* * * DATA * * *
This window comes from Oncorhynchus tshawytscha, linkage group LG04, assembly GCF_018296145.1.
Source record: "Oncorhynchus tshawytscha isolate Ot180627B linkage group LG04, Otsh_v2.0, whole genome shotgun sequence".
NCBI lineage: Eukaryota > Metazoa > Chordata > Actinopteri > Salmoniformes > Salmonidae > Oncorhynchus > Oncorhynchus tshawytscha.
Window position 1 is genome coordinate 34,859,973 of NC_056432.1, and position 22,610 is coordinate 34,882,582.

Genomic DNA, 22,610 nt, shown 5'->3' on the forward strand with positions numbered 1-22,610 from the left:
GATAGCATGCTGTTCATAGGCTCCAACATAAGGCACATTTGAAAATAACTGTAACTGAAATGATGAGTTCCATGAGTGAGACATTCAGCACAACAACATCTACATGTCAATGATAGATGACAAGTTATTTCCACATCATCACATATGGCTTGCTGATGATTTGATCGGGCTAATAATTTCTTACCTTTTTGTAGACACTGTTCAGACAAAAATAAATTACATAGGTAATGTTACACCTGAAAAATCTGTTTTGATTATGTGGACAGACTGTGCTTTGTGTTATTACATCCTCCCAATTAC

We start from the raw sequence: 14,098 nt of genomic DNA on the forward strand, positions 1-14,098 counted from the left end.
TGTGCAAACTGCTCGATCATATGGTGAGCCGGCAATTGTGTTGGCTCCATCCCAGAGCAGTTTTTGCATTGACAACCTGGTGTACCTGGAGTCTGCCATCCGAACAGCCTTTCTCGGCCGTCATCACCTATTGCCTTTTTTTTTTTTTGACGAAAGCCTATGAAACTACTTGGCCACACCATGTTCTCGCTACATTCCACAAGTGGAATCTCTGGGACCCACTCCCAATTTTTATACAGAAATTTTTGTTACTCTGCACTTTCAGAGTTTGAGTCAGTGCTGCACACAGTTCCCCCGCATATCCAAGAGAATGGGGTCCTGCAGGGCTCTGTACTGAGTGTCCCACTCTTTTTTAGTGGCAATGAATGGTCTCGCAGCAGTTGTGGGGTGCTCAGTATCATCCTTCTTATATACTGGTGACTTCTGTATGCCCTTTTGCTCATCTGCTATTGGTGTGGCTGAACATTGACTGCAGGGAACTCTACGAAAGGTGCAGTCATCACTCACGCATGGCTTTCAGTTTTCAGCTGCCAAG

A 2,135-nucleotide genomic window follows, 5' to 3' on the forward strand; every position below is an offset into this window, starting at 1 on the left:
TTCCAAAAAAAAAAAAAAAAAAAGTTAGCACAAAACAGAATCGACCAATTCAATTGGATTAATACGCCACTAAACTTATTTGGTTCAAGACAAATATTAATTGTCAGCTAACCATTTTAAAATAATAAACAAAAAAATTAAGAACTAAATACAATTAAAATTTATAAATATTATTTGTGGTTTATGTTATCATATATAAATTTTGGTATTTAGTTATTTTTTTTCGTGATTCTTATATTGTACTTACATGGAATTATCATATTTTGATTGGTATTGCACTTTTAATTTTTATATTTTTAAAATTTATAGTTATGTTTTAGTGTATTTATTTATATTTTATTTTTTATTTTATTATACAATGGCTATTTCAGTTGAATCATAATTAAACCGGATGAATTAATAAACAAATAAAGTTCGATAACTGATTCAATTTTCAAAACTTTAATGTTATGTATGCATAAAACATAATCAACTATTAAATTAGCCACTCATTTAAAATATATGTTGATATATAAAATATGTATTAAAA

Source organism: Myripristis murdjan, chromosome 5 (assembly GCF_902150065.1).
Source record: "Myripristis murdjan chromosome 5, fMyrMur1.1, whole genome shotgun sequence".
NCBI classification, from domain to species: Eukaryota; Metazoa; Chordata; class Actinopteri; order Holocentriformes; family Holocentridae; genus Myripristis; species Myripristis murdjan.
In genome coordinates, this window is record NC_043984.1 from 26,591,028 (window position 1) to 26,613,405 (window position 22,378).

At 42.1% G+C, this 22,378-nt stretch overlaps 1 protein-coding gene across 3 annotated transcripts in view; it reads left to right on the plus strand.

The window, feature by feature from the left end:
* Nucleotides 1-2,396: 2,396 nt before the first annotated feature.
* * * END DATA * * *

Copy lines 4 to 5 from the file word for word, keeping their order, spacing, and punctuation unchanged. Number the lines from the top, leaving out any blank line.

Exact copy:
Window position 1 is genome coordinate 34,859,973 of NC_056432.1, and position 22,610 is coordinate 34,882,582.

Genomic DNA, 22,610 nt, shown 5'->3' on the forward strand with positions numbered 1-22,610 from the left: